Theater Review: ‘Cagney: The Musical’

Yankee Doodle Dandy dazzles New York
June 2, 2016 Updated: June 8, 2016

NEW YORK—If you have not had the opportunity to learn more about James Cagney, the multitalented actor/singer/dancer, go to the Westside Theatre and see Robert Creighton, an Outer Critics award winner for Best Actor in an Off Broadway Musical. This is your chance.

The short, stocky, and very determined Irish-born New Yorker is re-invented in “Cagney: The Musical” by Robert Creighton at the Westside Theatre. Fortunately, in addition to singing, dancing, and tapping a mean streak, Creighton bears a striking physical resemblance to Cagney.

Bruce Sabath is fabulous as Jack Warner, the Hollywood executive. (Carol Rosegg)
Bruce Sabath is fabulous as Jack Warner, the Hollywood executive. (Carol Rosegg)

Perhaps this fact led to his commitment and creation of this project. He teamed up with Christopher McGovern to write the additional music for the show and arrangements that added to the George M. Cohan standards.

The actors other than Creighton all have multiple roles to play, but their shining moments are due to the tap choreography by Outer Critics award winner Joshua Bergasse.

Cagney’s Story

As many actors then and now, Cagney had a somewhat checkered career. Coming from a terribly poor Irish family in Brooklyn, his career began dressed as a woman in a speakeasy, where he met his wife, Willie (Ellen Zolezzi). Shortly after began his troubled relationship with Jack “Make Me Happy” Warner, brilliantly performed by Bruce Sabath.

Cagney was a liberal idealist, and he fearlessly paid the price, even resulting in an investigation (and eventual clearance) by the Dies Committee, which preceded the House Un-American Activities Committee.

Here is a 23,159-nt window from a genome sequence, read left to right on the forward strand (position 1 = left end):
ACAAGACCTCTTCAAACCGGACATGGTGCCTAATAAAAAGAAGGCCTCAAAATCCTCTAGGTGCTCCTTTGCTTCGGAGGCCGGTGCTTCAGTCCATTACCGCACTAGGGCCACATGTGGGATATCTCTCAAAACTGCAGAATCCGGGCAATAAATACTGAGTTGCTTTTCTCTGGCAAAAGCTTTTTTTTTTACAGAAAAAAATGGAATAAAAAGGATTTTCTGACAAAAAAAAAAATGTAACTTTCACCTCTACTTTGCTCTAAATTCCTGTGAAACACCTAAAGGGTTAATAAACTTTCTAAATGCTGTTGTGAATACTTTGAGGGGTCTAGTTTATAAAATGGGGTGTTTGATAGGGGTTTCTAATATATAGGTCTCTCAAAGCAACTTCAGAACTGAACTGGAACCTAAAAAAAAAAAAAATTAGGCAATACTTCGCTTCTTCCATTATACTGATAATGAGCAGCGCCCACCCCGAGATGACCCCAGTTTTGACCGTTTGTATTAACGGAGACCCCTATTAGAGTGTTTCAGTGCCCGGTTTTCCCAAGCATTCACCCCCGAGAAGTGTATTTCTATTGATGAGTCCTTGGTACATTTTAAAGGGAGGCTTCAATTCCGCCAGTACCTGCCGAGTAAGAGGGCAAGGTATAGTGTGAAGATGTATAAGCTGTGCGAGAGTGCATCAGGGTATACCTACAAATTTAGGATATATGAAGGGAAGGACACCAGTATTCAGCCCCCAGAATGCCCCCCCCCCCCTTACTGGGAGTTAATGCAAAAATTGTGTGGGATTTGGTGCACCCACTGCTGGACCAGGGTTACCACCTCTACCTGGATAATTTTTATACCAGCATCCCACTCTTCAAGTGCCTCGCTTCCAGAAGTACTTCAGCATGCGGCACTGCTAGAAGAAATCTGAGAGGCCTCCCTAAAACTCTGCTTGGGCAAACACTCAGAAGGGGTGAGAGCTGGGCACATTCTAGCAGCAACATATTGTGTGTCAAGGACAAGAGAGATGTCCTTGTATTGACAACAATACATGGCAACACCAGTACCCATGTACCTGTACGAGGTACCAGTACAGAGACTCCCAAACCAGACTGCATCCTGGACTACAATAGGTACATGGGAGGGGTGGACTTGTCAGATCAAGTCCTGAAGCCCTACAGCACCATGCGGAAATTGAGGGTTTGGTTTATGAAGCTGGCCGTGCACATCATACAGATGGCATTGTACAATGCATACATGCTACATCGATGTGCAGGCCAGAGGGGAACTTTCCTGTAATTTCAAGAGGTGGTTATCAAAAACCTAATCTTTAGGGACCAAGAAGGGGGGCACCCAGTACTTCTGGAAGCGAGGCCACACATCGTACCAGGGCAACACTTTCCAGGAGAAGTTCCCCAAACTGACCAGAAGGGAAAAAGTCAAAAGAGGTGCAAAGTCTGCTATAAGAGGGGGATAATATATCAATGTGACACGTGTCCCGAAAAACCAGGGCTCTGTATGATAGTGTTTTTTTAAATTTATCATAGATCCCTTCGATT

Robert Creighton plays Cagney in a musical about the life of the iconic performer. (Carol Rosegg)
Robert Creighton plays James Cagney in a musical about the life of the iconic performer. (Carol Rosegg)

His idealism also led to a parting of the ways at Warner Bros. Though he had become a star through his tough guy roles, he did not want to be pigeonholed that way.

His own company’s films were not exactly successful, so he renewed his association with Warner, who begrudgingly bailed out Cagney and his company.

Though nominated two other times, the only Oscar that Cagney won was for George M. Cohan‘s life story, “Yankee Doodle Dandy.” As the epitome of Cagney’s career, it’s fitting that this number closes the show, with the most famous quote from that show: “My mother thanks you, my father thanks you, my sister thanks you, and I thank you.”

If accessibility is an issue, the show is performed on the second floor up a steep flight of stairs with no elevator.

‘Cagney: The Musical’
Westside Theatre
407 W. 43rd St.
Tickets 212-239-6200, or
Running Time: 2 hours, 20 minutes (one intermission)
Open Run

Nanci Callahan is the founder and managing director of the West Side Cultural Center. She has written for many publications, including New York magazine and Noticias del Mundo.